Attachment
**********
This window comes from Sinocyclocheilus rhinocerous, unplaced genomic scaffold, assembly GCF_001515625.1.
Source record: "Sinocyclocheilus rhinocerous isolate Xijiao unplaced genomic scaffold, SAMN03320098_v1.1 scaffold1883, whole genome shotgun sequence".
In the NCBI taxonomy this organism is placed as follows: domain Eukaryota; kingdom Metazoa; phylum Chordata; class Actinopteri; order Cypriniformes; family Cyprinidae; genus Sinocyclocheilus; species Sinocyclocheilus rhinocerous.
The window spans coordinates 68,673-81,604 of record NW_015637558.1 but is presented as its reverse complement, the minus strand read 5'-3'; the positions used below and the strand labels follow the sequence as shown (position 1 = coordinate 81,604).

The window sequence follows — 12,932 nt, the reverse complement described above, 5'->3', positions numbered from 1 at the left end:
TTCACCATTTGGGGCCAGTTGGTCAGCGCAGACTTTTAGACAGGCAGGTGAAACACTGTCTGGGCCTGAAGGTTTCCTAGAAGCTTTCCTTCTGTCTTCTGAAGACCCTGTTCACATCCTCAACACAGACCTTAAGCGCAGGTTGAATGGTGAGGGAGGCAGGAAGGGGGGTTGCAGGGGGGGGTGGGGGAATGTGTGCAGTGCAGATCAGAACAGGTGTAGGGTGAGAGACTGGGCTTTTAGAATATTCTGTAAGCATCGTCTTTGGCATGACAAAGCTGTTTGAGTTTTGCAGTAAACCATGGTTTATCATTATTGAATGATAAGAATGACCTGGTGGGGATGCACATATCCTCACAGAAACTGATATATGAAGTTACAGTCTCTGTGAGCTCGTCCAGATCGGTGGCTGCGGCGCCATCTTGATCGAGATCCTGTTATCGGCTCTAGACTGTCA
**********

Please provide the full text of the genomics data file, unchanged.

This window comes from Sinocyclocheilus rhinocerous, unplaced genomic scaffold, assembly GCF_001515625.1.
Source record: "Sinocyclocheilus rhinocerous isolate Xijiao unplaced genomic scaffold, SAMN03320098_v1.1 scaffold1883, whole genome shotgun sequence".
In the NCBI taxonomy this organism is placed as follows: domain Eukaryota; kingdom Metazoa; phylum Chordata; class Actinopteri; order Cypriniformes; family Cyprinidae; genus Sinocyclocheilus; species Sinocyclocheilus rhinocerous.
The window spans coordinates 68,673-81,604 of record NW_015637558.1 but is presented as its reverse complement, the minus strand read 5'-3'; the positions used below and the strand labels follow the sequence as shown (position 1 = coordinate 81,604).

The window sequence follows — 12,932 nt, the reverse complement described above, 5'->3', positions numbered from 1 at the left end:
TTCACCATTTGGGGCCAGTTGGTCAGCGCAGACTTTTAGACAGGCAGGTGAAACACTGTCTGGGCCTGAAGGTTTCCTAGAAGCTTTCCTTCTGTCTTCTGAAGACCCTGTTCACATCCTCAACACAGACCTTAAGCGCAGGTTGAATGGTGAGGGAGGCAGGAAGGGGGGTTGCAGGGGGGGGTGGGGGAATGTGTGCAGTGCAGATCAGAACAGGTGTAGGGTGAGAGACTGGGCTTTTAGAATATTCTGTAAGCATCGTCTTTGGCATGACAAAGCTGTTTGAGTTTTGCAGTAAACCATGGTTTATCATTATTGAATGATAAGAATGACCTGGTGGGGATGCACATATCCTCACAGAAACTGATATATGAAGTTACAGTCTCTGTGAGCTCGTCCAGATCGGTGGCTGCGGCGCCATCTTGATCGAGATCCTGTTATCGGCTCTAGACTGTCA